A Publication of the Roman Catholic Diocese of Oakland  
Catholic Voice Online Edition  
Front Page In this Issue Around the Diocese Letters Bishop's Column News in Brief Calendar
Mission Statement
Contact Us
Publication Dates
Back Issues

CURRENT ISSUE:  July 2, 2007VOL. 45, NO. 13Oakland, CA

Berkeley parish announces closure of its school in June '08

Father Stephan Kappler
Parochial Administrator
St. Joseph the Worker Parish, Berkeley

St. Joseph the Worker School in Berkeley will close its doors in June 2008 after 130 years of operation, but the building will continue to be an educational presence in the community as a charter school.

Father Stephan Kappler, the parish’s parochial administrator, said declining enrollment, high tuition costs, and a serious parish deficit were the major factors leading to the decision, which he made in consultation with the parish’s pastoral council and finance council.

He is currently negotiating with a charter school about a shared-use lease of the building. “With a charter school on site, we will be able to show our continued commitment to offer high quality, accessible education to the children of our parish,” he said. The rent will provide much needed income to help the parish itself survive, he added.

Parishioners were notified through a letter read at all weekend Masses, June 23-24. On June 21, the 65 families whose children are enrolled for the 2007-2008 school year received the same letter in the mail.
That day parents also received a letter from St. Joseph’s principal Natalie Tovani-Walchuk outlining next year’s school plans. They include combined classes starting with first and second grades and no kindergarten.

At a town hall meeting Father Kappler held on June 26, a small group of parishioners came to ask questions about the school’s last year of operation. The gathering included a few self-described “old-time parents” like Stella Perkins and Wanda Hundley whose children went through St. Joseph’s in the early 1960s. They were there to offer their support for Father Kappler’s decision.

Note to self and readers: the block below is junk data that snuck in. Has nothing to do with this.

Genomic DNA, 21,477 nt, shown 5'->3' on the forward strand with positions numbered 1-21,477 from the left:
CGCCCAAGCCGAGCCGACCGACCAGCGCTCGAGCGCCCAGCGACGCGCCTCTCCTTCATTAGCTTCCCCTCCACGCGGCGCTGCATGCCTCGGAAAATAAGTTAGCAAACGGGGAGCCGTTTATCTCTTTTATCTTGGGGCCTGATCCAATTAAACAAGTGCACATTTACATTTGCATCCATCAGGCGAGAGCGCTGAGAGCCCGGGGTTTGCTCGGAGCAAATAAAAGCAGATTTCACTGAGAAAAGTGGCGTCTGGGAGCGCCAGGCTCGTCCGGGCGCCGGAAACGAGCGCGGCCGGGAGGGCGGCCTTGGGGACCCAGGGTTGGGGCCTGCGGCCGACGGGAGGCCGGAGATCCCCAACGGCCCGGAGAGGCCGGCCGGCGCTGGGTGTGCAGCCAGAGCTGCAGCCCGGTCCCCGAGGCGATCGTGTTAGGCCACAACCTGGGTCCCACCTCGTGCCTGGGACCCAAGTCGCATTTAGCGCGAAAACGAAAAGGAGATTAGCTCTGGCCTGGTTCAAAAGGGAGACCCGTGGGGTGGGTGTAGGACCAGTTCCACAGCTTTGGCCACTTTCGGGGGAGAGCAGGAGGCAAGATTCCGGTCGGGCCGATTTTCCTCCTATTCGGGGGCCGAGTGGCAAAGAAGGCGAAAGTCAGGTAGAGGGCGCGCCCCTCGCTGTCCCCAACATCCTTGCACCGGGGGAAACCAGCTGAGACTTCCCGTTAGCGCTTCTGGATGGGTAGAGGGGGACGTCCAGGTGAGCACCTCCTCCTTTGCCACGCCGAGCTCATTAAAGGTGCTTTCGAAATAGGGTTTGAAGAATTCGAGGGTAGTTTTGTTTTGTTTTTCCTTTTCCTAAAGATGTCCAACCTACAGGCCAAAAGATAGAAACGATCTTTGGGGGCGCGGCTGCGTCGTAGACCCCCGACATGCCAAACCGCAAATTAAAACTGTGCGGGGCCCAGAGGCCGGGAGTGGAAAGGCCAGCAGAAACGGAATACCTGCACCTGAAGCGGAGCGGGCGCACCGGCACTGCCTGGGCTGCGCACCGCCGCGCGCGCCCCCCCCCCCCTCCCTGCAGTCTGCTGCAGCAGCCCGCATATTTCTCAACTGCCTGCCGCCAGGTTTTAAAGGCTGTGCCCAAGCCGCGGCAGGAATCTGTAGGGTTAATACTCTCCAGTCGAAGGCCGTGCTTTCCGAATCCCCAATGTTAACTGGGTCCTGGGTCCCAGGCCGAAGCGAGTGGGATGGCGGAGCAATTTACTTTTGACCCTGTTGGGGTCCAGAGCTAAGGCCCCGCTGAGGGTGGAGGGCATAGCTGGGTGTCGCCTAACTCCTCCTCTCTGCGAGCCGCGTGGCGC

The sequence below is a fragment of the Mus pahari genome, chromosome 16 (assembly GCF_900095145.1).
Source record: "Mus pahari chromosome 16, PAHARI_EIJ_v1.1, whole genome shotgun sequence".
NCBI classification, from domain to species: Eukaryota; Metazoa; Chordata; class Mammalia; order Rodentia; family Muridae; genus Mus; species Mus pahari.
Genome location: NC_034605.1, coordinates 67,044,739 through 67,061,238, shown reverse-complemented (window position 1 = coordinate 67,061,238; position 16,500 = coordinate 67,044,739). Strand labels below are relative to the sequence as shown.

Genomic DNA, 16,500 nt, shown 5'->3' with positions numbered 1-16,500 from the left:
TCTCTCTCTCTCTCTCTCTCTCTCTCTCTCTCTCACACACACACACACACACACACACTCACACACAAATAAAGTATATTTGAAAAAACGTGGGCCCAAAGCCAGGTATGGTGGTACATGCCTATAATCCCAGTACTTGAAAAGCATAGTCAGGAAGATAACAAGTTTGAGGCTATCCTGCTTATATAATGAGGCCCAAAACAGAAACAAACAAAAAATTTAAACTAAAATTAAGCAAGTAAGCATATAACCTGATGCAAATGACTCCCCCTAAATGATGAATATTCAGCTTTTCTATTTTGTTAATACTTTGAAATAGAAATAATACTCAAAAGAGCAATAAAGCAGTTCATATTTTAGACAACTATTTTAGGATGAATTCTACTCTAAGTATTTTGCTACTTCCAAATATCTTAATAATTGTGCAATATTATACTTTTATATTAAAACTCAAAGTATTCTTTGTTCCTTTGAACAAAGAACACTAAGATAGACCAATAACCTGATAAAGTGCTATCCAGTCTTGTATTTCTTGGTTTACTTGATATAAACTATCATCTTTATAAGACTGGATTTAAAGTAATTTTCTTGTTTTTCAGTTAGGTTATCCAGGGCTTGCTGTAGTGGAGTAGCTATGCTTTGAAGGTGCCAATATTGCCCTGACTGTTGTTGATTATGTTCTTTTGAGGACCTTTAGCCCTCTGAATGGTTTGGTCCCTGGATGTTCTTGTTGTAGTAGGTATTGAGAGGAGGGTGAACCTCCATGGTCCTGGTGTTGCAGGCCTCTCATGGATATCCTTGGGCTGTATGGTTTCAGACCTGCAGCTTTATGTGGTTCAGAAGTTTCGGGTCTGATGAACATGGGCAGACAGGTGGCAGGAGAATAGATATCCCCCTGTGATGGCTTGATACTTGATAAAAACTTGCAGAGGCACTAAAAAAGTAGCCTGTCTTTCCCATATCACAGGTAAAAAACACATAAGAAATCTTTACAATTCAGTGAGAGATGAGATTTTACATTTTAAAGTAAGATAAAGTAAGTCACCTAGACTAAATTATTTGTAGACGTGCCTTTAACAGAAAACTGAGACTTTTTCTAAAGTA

Hundley has a grandson who attends a charter high school in Oakland and reported he is happy with its accelerated science program because it will prepare him for potential careers. Some charter schools are better than “a lot of parochial schools,” she said.

Father Kappler told The Catholic Voice that St. Joseph School has the capacity to enroll 220-plus students, but enrollment over the past five years has ranged from 109 students in 2002-2003 to 128 students in 2006-2007. “In 2002 one of the classes had just six students,” he said.

“Closing wouldn’t be an issue if we had a waiting list,” Father Kappler told The Voice.

Years ago, during the golden age of Catholic education, there was a strong, loyal backlog of parents deeply committed to the school, he said in his letter.

“Today the situation is very different. Only a third of our current students are parishioners’ children, so very few families of this parish have a close connection to the school, least of all the ever-growing Latino community.”

The parish has 1469 registered parishioners. The average Sunday attendance is approximately 550, with half of those attending the Spanish Mass.

Latinos are the fastest growing population in the parish, but most of them cannot afford to send their children to the parish school. Tuition at St. Joseph’s during the next school year will be $5490 per child.
The school has been operating at a consistent deficit and has survived only with the help of parish and diocesan subsidies. During 2005-2006 the parish subsidized the school with $28,068 and the diocese provided $158,900.

For the 2006-2007 school year, the diocese provided a $99,000 subsidy and the parish added another $28,000. Additionally, 77 students received some form of financial aid, but the school is still about $59,000 short to close out the end of this year.

“Thus, we are discussing right now out of whose pocket the money will come,” said Father Kappler.
For the coming 2007-2008 school year, the diocese is prepared once again to provide a $99,000 subsidy with the parish needing to pick up the rest of the uncovered cost. “But since we do not have the kind of funds needed, we will have to take out a loan from the diocese and then pay it back after the school is closed,” Father Kappler said.

Rent from the new charter school will enable the parish to pay back the loan, he said.

The parish can no longer afford to keep pouring money into the school because of its own precarious situation, he added.

“St. Joseph’s has been operating at a deficit for many years,” he said in his letter. Last year in an effort to stop the hemorrhaging, the parish embarked upon a concerted push for increased financial stewardship to help address its long list of deferred maintenance needs.

Although the Mass attendees’ contributions increased the average monthly Sunday collection income from $3,007 to $4,002, it’s not enough, Father Kappler said.

The bottom line in this economic scenario, said the priest, is the survival of the parish itself. St. Joseph the Worker has to get back on solid financial footing, so “that generations to come can find their spiritual home here.”

To ensure that this happens, the parish needs a second source of income, he explained. A charter school will make up the deficit, freeing up the parish to make needed seismic repairs on buildings and get on with its life and ministry.